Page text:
Kelly:

Fast forward, I got accepted into the program, and before I even moved to Rochester, my to-be student mentor, Kelly was helping me figure out housing, health insurance, setting up research rotations, and what “taxes” are & why it’s bad if I don’t do them… (For those of you that are unfamiliar, a rotation is a short ~10 week research “taste” students do to determine if they are a good fit for a potential lab of interest). My toxicology training program has a mentoring tradition where the third-year students (which now include me – more on that later) help incoming first year students navigate their first year in graduate school. From what I’ve experienced, a really solid mentor will keep the conversation going past that. This post is partially inspired from that experience. My graduate student mentor ended up being Kelly! She’s kept me updated on program requirements, encouraged me to join extracurricular programs that have since given me a lot of joy to be part of (GSS!), helped me navigate professional settings, choose a lab, and been a good friend to me. BTW she actually just defended her doctoral thesis to earn her PhD at the end of July (HECK YES KELLY!!), and started a job in mid-August. #goddess

As I enter my third year, she won’t be in Rochester, but she’s still in my corner ❤

Here are cute pics of us doing fun things 💜

Matt:

My thesis advisor, Matt, is also a solid mentor. We are a fruit-fly lab (Drosophila melanogaster, if you fancy, or are trying to sound fancy), as well as a toxicology lab. I previously knew next to nothing about either of these things, so there has been quite a bit to learn to get my “lab legs.” Luckily, Matt is really patient, and fun to work for. This has made me want to work hard in lab. But, what makes him great is how he acts when I don’t want to work hard because I’m feeling burnt out. He’s really good at reinvigorating me about the research when I’m feeling down, and maintains a positive attitude all of the time. One time I gave a pretty lousy (in my opinion) practice talk, and thought he’d be disappointed in me. Instead, he said I did fine, that I’d be ready in a few days, and we went on a run and talked about anything except science. I think he’s very good at helping me maintain a work-life balance… (psst- Check out my previous post about how key this is in graduate school!)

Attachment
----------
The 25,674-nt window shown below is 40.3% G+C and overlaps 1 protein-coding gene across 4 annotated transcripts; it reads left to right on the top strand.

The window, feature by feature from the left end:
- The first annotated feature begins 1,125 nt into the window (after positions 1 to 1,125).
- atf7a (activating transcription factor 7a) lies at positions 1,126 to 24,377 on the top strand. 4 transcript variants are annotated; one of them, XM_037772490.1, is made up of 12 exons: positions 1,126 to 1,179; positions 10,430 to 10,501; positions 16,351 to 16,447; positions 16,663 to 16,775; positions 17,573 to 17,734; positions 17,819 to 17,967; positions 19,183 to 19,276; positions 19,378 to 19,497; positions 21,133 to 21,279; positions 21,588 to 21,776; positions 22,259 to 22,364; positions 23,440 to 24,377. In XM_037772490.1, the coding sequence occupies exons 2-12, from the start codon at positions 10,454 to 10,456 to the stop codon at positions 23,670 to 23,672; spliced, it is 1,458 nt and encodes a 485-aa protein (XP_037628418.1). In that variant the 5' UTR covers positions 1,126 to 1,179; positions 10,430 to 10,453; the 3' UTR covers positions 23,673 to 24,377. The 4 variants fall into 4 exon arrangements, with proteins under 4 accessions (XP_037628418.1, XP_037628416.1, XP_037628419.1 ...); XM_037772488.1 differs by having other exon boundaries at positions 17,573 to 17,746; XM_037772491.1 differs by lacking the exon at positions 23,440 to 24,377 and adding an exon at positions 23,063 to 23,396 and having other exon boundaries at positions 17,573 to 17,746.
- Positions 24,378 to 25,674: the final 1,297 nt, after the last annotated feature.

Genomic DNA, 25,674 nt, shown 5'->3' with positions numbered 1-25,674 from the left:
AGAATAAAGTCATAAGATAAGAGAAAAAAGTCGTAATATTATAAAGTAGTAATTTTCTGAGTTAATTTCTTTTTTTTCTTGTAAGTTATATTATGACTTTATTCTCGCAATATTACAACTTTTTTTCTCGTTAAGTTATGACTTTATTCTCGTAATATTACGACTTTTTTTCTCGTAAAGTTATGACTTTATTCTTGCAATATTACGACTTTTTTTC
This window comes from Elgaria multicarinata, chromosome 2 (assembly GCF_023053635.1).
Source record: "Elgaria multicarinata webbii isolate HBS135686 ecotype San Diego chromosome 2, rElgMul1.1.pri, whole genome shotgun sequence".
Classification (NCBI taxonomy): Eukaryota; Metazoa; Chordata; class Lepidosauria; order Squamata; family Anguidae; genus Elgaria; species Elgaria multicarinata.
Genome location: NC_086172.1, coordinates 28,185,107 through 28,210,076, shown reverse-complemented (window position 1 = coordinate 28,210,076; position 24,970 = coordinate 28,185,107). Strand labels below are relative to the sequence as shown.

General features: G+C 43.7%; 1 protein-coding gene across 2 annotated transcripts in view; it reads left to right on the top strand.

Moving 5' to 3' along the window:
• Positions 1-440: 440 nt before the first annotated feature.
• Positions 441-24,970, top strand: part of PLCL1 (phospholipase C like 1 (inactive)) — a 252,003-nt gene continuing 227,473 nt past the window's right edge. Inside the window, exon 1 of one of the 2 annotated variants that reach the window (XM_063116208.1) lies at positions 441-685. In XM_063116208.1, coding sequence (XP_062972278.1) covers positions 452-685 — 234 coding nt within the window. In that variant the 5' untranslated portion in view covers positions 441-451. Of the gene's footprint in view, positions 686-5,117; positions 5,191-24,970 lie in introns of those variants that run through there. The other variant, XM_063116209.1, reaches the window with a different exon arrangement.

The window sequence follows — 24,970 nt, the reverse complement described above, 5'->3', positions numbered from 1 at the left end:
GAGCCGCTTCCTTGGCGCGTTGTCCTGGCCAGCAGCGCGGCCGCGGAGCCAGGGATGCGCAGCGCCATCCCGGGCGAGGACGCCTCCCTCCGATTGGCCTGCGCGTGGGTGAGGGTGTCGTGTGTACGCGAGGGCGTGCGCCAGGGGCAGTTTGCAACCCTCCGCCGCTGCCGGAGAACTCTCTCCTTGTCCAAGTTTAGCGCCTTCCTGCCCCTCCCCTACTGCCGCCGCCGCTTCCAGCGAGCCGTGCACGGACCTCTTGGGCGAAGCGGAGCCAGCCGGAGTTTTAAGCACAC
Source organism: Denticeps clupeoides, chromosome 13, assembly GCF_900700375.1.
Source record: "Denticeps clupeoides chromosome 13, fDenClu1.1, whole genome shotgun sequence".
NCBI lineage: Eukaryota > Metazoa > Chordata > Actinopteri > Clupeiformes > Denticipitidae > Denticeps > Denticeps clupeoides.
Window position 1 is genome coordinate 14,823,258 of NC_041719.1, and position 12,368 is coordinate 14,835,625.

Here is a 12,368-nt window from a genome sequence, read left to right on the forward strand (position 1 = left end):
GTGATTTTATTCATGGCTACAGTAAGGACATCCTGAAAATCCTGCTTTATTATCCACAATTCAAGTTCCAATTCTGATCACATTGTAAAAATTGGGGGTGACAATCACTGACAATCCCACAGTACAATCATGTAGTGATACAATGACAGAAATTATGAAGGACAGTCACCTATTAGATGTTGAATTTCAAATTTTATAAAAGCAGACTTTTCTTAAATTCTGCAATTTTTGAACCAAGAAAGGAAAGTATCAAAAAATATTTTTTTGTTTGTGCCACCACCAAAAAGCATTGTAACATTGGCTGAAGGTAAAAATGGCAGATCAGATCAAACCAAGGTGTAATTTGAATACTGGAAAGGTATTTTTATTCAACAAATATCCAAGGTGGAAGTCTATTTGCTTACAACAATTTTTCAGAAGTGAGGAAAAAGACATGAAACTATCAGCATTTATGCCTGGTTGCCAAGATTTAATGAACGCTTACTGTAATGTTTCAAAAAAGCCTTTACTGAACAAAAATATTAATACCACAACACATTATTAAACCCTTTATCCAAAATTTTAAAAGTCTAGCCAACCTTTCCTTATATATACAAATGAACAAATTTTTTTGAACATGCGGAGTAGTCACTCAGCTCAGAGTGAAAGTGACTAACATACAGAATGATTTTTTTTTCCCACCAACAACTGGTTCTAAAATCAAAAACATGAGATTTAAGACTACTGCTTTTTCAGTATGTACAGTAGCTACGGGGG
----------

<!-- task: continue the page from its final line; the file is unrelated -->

As I mentioned a bit ago, I’m now a third-year graduate student. This means I have to Qual soon (September 20! EEP!!), but also that I’m now a mentor. Basically, I aspire to be like my mentors so far; I want to spread positivity, encourage opportunity, be a good friend, and be a stabilizing influence.

Boston

June 30, 2019

So the last time I posted, I was injured and unsure if I could race the Boston Marathon. Today, I ran the most I’ve run since that fateful long-run in the middle of March (10 miles! Whoop whoop! 10 VERY DIFFICULT miles with frequent stops, but HEY still happy!) So, on this momentous occasion, I’m finally posting about the Boston Marathon. I didn’t get the opportunity to race, but I did get to participate in the experience.

The experience:  Where to even BEGIN?! Maybe chronologically? Sure. I covered a lot of ground in three days. Below is a map of where I went, that I really need to make a better version of later.

So, would you hire me as a cartographer? Yes or Yes?

DAY 1: I flew in to Boston-Logan, and hopped aboard a shuttle to the T-station. This was my first time riding the infamous T, which is the rail system in the city of Boston that connects everything. I took Blue à Green, and picked up my Bib at the convention center(which in hindsight, I probably shouldn’t have done…) Then I got back on Green tried to get as far NW as possible, because my Air B&B was in Watertown. I got off at Boston College and Uber-ed the rest of the way. The Air B&B was an “art-house” situated on the banks of the Charles River. The house was really cool and was appropriately named. It also had a very friendly Siberian Husky. If you’re wondering, yes, the dog was indeed a very good boy.